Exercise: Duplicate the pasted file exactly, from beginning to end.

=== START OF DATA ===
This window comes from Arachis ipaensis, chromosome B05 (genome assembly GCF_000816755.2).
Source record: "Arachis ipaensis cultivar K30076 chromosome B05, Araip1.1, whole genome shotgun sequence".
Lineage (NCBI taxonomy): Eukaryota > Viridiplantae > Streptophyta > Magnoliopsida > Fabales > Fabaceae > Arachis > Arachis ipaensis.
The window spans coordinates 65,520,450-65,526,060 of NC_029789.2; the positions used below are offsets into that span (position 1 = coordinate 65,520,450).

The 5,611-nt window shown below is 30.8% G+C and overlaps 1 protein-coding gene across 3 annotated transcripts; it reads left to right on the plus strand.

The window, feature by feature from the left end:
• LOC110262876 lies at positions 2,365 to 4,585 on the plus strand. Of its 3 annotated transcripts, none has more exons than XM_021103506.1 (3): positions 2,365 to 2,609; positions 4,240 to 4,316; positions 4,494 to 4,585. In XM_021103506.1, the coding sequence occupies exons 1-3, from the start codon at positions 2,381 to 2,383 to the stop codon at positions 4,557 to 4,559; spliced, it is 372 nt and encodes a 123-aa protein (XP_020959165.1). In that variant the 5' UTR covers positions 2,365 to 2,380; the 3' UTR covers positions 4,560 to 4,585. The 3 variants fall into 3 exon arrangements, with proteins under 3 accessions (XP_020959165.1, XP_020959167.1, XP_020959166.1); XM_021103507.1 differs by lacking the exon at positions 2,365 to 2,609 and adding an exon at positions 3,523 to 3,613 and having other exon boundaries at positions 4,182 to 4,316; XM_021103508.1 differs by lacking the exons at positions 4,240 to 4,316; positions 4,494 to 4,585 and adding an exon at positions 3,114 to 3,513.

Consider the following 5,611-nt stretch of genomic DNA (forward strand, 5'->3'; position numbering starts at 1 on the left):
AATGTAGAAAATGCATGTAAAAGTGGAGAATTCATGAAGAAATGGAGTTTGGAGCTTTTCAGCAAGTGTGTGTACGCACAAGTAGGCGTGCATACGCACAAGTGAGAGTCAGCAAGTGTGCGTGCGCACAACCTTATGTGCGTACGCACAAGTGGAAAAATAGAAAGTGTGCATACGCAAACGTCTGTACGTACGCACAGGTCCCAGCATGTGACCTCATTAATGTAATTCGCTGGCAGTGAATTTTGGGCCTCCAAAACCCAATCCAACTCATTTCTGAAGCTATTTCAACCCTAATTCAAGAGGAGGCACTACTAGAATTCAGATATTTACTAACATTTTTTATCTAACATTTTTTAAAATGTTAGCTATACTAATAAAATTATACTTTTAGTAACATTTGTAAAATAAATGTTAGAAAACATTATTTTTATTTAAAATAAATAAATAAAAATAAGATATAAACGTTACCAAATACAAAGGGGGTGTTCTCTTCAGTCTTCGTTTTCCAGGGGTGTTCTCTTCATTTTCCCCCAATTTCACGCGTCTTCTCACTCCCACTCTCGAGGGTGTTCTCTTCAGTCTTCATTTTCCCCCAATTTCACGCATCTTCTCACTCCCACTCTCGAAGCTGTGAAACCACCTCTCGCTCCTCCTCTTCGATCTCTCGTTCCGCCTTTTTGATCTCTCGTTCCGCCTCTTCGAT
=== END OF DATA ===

This window comes from Arachis ipaensis, chromosome B05 (genome assembly GCF_000816755.2).
Source record: "Arachis ipaensis cultivar K30076 chromosome B05, Araip1.1, whole genome shotgun sequence".
Lineage (NCBI taxonomy): Eukaryota > Viridiplantae > Streptophyta > Magnoliopsida > Fabales > Fabaceae > Arachis > Arachis ipaensis.
The window spans coordinates 65,520,450-65,526,060 of NC_029789.2; the positions used below are offsets into that span (position 1 = coordinate 65,520,450).

The 5,611-nt window shown below is 30.8% G+C and overlaps 1 protein-coding gene across 3 annotated transcripts; it reads left to right on the plus strand.

The window, feature by feature from the left end:
• LOC110262876 lies at positions 2,365 to 4,585 on the plus strand. Of its 3 annotated transcripts, none has more exons than XM_021103506.1 (3): positions 2,365 to 2,609; positions 4,240 to 4,316; positions 4,494 to 4,585. In XM_021103506.1, the coding sequence occupies exons 1-3, from the start codon at positions 2,381 to 2,383 to the stop codon at positions 4,557 to 4,559; spliced, it is 372 nt and encodes a 123-aa protein (XP_020959165.1). In that variant the 5' UTR covers positions 2,365 to 2,380; the 3' UTR covers positions 4,560 to 4,585. The 3 variants fall into 3 exon arrangements, with proteins under 3 accessions (XP_020959165.1, XP_020959167.1, XP_020959166.1); XM_021103507.1 differs by lacking the exon at positions 2,365 to 2,609 and adding an exon at positions 3,523 to 3,613 and having other exon boundaries at positions 4,182 to 4,316; XM_021103508.1 differs by lacking the exons at positions 4,240 to 4,316; positions 4,494 to 4,585 and adding an exon at positions 3,114 to 3,513.

Consider the following 5,611-nt stretch of genomic DNA (forward strand, 5'->3'; position numbering starts at 1 on the left):
AATGTAGAAAATGCATGTAAAAGTGGAGAATTCATGAAGAAATGGAGTTTGGAGCTTTTCAGCAAGTGTGTGTACGCACAAGTAGGCGTGCATACGCACAAGTGAGAGTCAGCAAGTGTGCGTGCGCACAACCTTATGTGCGTACGCACAAGTGGAAAAATAGAAAGTGTGCATACGCAAACGTCTGTACGTACGCACAGGTCCCAGCATGTGACCTCATTAATGTAATTCGCTGGCAGTGAATTTTGGGCCTCCAAAACCCAATCCAACTCATTTCTGAAGCTATTTCAACCCTAATTCAAGAGGAGGCACTACTAGAATTCAGATATTTACTAACATTTTTTATCTAACATTTTTTAAAATGTTAGCTATACTAATAAAATTATACTTTTAGTAACATTTGTAAAATAAATGTTAGAAAACATTATTTTTATTTAAAATAAATAAATAAAAATAAGATATAAACGTTACCAAATACAAAGGGGGTGTTCTCTTCAGTCTTCGTTTTCCAGGGGTGTTCTCTTCATTTTCCCCCAATTTCACGCGTCTTCTCACTCCCACTCTCGAGGGTGTTCTCTTCAGTCTTCATTTTCCCCCAATTTCACGCATCTTCTCACTCCCACTCTCGAAGCTGTGAAACCACCTCTCGCTCCTCCTCTTCGATCTCTCGTTCCGCCTTTTTGATCTCTCGTTCCGCCTCTTCGAT